Leaders would gather on the upper floor for meetings of the First Presidency, stake high council, Nauvoo City Council, Nauvoo Legion, and Nauvoo House and Nauvoo Temple committees. In addition, citizens enjoyed concerts, lectures, and performances of theatrical groups.
Joseph permitted teachers to use the large upper room to conduct their classes. However, the boisterousness of some students frequently disturbed the clerks, who were often at work writing the history of the Church. One of the Prophet’s sons, Joseph Smith III, recalled: “As schoolboys we had good reason to remember Doctor Willard Richards [one of the clerks], for often in going down the stairway from the schoolroom we were noisy, which seemed to annoy him considerably. Upon one or two occasions he met us at the foot of the stairs and refused to let us pass, the while he cautioned us to be more quiet. Doubtless we were annoying as we trampled and jostled, crowding the steps and surging through the door. He especially scolded the larger children. We learned it was better to go quietly than to cause such real distress” (Mary Audentia Smith Anderson and Bertha Audentia Anderson Hulmes, eds., Joseph Smith III and the Restoration, Independence, Missouri: Herald Publishing House, 1952, p. 28).
On November 7, 1843, Joseph recorded that: “Mr. [Joseph M.] Cole moved the tables back into the hall, when [Willard] Richards and [William W.] Phelps called to report that the noise in the school disturbed them in the progress of writing the History. I gave orders that Cole must look out for another place, as the history must continue, and not be disturbed, as there were but few subjects that I have felt a greater anxiety about than my history, which has been a very difficult task, on account of the death of my best clerks, and the apostasy of others” (History of the Church, 6:66).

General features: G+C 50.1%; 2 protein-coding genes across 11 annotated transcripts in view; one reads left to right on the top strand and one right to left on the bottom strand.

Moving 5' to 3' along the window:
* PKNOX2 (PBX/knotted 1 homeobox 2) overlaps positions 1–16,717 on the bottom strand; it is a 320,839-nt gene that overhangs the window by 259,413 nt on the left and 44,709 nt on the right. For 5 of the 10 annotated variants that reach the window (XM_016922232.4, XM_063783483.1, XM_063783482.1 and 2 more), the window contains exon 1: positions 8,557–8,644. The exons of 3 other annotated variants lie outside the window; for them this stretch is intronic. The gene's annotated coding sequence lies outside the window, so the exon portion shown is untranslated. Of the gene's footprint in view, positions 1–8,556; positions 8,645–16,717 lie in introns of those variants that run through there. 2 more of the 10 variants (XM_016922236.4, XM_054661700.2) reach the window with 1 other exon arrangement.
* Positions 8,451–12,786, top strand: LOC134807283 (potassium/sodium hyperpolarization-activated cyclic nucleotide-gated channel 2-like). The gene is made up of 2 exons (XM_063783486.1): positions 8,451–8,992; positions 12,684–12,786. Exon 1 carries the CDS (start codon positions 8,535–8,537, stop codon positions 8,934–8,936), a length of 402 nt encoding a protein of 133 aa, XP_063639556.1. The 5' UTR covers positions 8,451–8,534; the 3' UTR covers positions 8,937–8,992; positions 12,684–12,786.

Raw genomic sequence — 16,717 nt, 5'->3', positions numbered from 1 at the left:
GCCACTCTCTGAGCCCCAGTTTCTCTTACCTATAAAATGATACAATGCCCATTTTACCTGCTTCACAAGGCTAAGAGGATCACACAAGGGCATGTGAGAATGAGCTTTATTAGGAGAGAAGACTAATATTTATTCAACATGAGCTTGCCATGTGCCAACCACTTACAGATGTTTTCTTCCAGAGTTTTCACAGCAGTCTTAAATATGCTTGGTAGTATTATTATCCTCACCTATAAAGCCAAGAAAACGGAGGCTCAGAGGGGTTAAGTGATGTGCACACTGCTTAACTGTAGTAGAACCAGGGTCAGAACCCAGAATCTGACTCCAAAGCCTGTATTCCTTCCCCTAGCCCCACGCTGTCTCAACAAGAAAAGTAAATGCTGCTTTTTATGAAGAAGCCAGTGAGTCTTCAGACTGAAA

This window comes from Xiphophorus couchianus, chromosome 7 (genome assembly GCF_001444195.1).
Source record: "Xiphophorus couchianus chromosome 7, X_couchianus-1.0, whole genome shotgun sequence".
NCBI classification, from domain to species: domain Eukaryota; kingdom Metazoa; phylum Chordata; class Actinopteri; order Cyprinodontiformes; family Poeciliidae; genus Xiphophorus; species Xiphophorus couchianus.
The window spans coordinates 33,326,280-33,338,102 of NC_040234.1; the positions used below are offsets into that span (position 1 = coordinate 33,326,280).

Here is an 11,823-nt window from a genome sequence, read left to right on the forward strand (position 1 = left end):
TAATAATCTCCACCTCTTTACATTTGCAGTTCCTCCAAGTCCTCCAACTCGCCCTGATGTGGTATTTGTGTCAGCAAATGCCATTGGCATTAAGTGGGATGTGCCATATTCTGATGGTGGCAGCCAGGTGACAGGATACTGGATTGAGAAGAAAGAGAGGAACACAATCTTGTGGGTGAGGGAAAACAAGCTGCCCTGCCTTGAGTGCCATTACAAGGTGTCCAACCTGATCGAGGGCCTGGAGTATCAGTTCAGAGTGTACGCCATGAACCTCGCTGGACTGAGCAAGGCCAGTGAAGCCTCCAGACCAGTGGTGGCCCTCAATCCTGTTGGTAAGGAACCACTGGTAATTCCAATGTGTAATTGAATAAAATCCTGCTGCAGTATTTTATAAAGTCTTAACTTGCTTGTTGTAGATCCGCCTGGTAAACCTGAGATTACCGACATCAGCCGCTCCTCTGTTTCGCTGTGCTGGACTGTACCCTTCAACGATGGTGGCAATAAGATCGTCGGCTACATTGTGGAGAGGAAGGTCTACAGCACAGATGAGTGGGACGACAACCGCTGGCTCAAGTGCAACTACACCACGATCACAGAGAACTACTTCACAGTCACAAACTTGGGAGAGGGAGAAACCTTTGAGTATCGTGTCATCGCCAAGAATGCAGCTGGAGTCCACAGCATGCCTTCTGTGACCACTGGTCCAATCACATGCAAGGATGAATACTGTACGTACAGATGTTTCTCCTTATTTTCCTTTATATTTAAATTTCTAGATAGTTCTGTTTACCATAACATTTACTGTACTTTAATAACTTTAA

Several historic events took place within the walls of the Red Brick Store. On Thursday, March 17, 1842, 18 sisters gathered in the upstairs assembly room to witness the organization by Joseph Smith of “The Female Relief Society of Nauvoo,” established, Joseph explained in a subsequent meeting, for “the relief of the poor, the destitute, the widow and the orphan, and for the exercise of all benevolent purposes” (History of the Church, 4:567).
Nine men gathered in a sacred meeting on May 4–5, 1842, in the upstairs rooms, where they received their temple endowments from the Prophet. These brethren, including Brigham Young, were later able to carry on this sacred work within the walls of the Nauvoo Temple after the Prophet’s assassination.
Joseph eventually had to turn the management of the store to others, for early in 1842 he assumed responsibility as the mayor, chief magistrate, and registrar of deeds for the city of Nauvoo. His store was not profitable, for Joseph had extended credit too widely and had too freely shared its merchandise with those in need. But more important than lost earnings were the lives which had been touched for good. When the store had first opened, Joseph had written: “I love to wait upon the Saints, and be a servant to all, hoping that I may be exalted in the due time of the Lord” (History of the Church, 4:492).